Despite this, sperm whales have been a target of whaling fleets for centuries. Various parts of the whale’s body have been used in various human products and many still are highly valued. For example, ambergris, a waxy product found in the digestive system of sperm whales, is highly valued by cosmetic manufacturers for use in perfume and other common products.

Interestingly, the wide range in sperm whale birth rate can be largely attributed to the rise and fall of the whaling industry, with females producing more calves when whaling was more common and socially accepted. When fewer whales are killed by humans, environmental limitations likely slow down birth rates, with females not becoming pregnant as frequently as when more whales were being hunted.

Sperm whales are listed as “Vulnerable” on the IUCN Red List of Threatened species, while the Meditteranean population is listed as “Endangered”. In some locations, such as the southern coast of Australia, sperm whales are considered to be locally extinct. The species is now protected by the International Whaling Commission.

Fun Facts about the Sperm Whale!

As the inspiration for one of the most famous novels of all time, Moby Dick, sperm whales have been capturing the imagination of humans for centuries. With their ability to dive to extraordinary depths and with heads full of a mysterious substance called spermaceti, it is the non-fiction surrounding the species that is perhaps most interesting.

A Head Full

Sperm whales, with their large heads, have the largest brains of any animal to have ever lived. In addition to this massive brain, the whales’ head is full of a substance known as spermaceti. Its function is still not understood. However, it is believed that it may help the deep-diver to regulate its buoyancy.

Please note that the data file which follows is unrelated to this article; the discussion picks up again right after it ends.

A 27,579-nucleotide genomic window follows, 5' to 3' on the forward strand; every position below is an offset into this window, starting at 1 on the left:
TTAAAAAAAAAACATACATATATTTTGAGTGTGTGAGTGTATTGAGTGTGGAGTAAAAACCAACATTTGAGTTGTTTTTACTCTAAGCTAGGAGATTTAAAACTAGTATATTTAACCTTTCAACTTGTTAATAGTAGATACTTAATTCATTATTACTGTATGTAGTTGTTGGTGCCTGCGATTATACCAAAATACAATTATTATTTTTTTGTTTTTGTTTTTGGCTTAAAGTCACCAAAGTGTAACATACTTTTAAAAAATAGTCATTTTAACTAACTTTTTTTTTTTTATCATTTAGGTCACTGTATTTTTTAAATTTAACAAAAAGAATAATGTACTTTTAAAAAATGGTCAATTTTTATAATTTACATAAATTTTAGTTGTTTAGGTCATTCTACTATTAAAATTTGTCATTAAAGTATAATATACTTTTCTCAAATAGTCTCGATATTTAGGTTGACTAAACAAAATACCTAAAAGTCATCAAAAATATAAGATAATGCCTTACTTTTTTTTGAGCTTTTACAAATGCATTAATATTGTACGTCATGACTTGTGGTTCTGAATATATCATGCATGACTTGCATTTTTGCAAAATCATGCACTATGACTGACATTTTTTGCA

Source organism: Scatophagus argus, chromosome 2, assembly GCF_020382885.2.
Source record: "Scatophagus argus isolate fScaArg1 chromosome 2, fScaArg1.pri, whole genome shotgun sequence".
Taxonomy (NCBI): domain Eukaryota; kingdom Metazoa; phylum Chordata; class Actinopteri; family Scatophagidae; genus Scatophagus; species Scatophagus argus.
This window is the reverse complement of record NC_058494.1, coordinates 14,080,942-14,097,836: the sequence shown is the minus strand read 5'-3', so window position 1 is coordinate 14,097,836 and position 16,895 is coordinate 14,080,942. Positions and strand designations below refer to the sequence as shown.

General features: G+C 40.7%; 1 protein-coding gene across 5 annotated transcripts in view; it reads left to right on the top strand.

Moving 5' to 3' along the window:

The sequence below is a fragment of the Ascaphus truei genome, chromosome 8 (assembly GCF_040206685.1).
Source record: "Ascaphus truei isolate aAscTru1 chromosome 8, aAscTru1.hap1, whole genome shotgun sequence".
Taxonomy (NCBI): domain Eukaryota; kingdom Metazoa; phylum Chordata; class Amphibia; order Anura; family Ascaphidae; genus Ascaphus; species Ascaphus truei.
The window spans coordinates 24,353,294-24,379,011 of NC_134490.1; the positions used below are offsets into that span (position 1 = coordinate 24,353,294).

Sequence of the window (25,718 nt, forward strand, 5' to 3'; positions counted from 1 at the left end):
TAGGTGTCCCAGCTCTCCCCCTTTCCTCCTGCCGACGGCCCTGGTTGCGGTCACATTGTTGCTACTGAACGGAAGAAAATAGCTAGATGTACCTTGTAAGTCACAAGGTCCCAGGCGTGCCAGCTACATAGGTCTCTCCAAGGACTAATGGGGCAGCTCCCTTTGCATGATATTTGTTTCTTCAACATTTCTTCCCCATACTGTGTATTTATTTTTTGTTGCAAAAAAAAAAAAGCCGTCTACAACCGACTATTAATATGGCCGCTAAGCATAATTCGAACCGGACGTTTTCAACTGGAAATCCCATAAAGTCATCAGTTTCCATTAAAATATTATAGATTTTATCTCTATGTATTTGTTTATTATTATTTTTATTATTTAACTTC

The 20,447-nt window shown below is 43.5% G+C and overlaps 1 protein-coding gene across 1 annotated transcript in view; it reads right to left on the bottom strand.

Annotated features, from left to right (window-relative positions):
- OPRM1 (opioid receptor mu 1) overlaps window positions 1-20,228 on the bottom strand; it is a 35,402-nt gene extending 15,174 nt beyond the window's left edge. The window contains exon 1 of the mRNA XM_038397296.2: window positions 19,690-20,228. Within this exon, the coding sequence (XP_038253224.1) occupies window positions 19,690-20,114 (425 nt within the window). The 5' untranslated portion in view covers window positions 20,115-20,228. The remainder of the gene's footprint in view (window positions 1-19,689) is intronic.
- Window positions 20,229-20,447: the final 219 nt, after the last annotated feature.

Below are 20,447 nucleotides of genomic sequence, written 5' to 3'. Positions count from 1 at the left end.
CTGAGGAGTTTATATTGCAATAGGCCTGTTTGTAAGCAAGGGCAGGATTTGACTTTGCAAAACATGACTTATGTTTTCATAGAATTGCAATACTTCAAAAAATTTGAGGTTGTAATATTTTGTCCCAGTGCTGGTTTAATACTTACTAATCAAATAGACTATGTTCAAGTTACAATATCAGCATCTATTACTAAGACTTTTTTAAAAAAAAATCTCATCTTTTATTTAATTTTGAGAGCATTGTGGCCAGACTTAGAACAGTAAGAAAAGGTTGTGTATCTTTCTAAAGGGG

A sperm whale resting at the ocean's surface
Sperm whales have a recognizable and unique shape, with large, block-shaped heads

The oily liquid hardens to a wax-like consistency when cold, as it is at the great depths to which the sperm whale dives. Whalers used to believe that the substance was sperm, hence its name and the common name of the species.

Boy’s Club

The sperm whale, like other whales, has a complex social structure and often live in pods of up to 50 individuals. Females will form matriarchal pods consisting of other females and their young, while males will form ‘bachelor herds’ – large groups of males. During the breeding season, of course, these groups will spend much more time together than during other times of the year. Like other whales, sperm whales have complex social structures and the ability to communicate with one another.

The Whale Pump

The movement of nutrients in the ocean is vital to some of the life cycles and adaptations that organisms have evolved. The sperm whale and other deep-diving species provide a unique and fascinating example of this. As described, they eat a large amount of food each day, most of which come from the depths of the oceans. However, their waste is generally deposited closer to the surface. In this way, sperm whales have been said to be responsible for the movement of large amounts of nutrients to the surface waters of the world’s oceans. Without this ‘whale pump’, as it has been dubbed, these nutrients would otherwise be locked up and would decrease the overall productivity of the world’s oceans.

Cite This Article

Biologydictionary.net Editors. "Sperm Whale." Biology Dictionary, Biologydictionary.net, 03 Oct. 2020, https://biologydictionary.net/sperm-whale/.
Biologydictionary.net Editors. (2020, October 03). Sperm Whale. Retrieved from https://biologydictionary.net/sperm-whale/
Biologydictionary.net Editors. "Sperm Whale." Biology Dictionary. Biologydictionary.net, October 03, 2020. https://biologydictionary.net/sperm-whale/.